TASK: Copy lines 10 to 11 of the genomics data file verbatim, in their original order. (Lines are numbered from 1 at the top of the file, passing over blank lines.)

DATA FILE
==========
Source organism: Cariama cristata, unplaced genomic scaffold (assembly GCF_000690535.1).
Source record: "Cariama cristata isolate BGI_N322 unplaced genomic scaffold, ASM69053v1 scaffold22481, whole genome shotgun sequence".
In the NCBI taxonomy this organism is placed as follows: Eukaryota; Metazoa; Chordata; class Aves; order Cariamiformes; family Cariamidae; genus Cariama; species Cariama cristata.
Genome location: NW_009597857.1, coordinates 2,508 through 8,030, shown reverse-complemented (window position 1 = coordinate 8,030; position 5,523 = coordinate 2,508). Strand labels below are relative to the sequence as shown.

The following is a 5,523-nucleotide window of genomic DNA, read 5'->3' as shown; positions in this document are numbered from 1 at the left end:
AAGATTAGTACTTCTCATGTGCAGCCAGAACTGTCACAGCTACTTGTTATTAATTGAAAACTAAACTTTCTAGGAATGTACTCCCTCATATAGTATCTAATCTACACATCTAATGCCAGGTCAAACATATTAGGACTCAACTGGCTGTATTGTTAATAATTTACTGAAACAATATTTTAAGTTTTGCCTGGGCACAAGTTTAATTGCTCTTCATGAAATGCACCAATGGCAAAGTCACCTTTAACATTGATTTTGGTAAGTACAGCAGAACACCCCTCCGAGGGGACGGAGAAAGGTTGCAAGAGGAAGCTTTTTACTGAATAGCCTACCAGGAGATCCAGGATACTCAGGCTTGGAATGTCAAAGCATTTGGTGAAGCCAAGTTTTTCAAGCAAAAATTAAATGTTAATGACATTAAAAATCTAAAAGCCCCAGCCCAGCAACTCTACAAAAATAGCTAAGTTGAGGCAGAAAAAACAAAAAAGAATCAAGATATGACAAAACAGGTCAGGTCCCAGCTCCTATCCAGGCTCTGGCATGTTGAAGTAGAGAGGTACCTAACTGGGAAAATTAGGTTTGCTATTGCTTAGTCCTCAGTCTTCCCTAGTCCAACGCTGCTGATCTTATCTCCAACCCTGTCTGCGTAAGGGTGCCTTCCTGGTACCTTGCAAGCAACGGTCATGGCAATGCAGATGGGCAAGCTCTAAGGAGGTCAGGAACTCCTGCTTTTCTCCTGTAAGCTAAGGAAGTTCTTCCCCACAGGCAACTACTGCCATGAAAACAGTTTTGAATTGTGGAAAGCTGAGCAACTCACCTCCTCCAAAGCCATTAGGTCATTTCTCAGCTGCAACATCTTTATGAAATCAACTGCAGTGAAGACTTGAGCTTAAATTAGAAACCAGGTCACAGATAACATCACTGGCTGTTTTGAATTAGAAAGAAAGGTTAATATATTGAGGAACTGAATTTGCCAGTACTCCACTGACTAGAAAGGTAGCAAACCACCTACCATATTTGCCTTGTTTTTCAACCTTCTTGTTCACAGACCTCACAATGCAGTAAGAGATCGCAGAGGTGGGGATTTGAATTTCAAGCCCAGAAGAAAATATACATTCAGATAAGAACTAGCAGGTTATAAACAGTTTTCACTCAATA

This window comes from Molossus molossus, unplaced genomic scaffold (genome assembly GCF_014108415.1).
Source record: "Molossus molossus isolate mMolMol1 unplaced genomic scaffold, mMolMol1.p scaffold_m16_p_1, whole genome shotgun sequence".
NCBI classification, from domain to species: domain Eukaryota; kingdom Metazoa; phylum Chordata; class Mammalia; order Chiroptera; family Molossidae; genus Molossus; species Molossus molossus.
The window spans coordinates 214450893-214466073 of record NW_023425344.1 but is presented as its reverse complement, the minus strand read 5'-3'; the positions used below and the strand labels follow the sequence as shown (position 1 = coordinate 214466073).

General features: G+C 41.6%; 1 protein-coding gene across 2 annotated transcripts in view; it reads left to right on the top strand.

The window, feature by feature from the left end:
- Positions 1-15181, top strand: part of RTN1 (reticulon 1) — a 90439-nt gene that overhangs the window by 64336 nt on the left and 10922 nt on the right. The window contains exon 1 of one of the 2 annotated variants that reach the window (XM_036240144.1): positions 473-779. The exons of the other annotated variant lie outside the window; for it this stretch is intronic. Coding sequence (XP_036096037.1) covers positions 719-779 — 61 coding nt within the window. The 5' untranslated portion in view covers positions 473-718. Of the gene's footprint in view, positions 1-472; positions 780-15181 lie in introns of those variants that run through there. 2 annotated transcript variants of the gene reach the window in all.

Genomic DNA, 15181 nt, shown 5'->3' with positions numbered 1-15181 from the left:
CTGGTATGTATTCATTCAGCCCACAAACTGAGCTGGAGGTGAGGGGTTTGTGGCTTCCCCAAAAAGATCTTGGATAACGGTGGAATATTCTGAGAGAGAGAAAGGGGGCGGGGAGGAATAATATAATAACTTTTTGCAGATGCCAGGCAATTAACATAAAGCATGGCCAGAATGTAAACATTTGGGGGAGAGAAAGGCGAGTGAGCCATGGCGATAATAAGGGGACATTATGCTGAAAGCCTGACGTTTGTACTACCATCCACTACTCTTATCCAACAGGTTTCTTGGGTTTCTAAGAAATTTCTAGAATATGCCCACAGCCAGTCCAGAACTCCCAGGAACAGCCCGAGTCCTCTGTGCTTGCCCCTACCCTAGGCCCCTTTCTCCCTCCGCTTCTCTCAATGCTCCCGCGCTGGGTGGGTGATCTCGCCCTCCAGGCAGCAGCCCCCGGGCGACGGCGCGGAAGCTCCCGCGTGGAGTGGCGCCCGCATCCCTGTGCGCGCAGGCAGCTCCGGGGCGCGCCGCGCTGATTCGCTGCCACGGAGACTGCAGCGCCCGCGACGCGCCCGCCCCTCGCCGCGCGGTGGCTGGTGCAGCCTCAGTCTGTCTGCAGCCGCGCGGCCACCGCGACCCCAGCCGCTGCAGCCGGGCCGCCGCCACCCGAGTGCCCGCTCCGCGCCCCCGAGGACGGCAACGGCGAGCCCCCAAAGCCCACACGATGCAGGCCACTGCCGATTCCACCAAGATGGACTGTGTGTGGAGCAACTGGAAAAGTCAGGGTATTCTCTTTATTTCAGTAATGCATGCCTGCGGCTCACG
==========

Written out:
The window spans coordinates 214450893-214466073 of record NW_023425344.1 but is presented as its reverse complement, the minus strand read 5'-3'; the positions used below and the strand labels follow the sequence as shown (position 1 = coordinate 214466073).

General features: G+C 41.6%; 1 protein-coding gene across 2 annotated transcripts in view; it reads left to right on the top strand.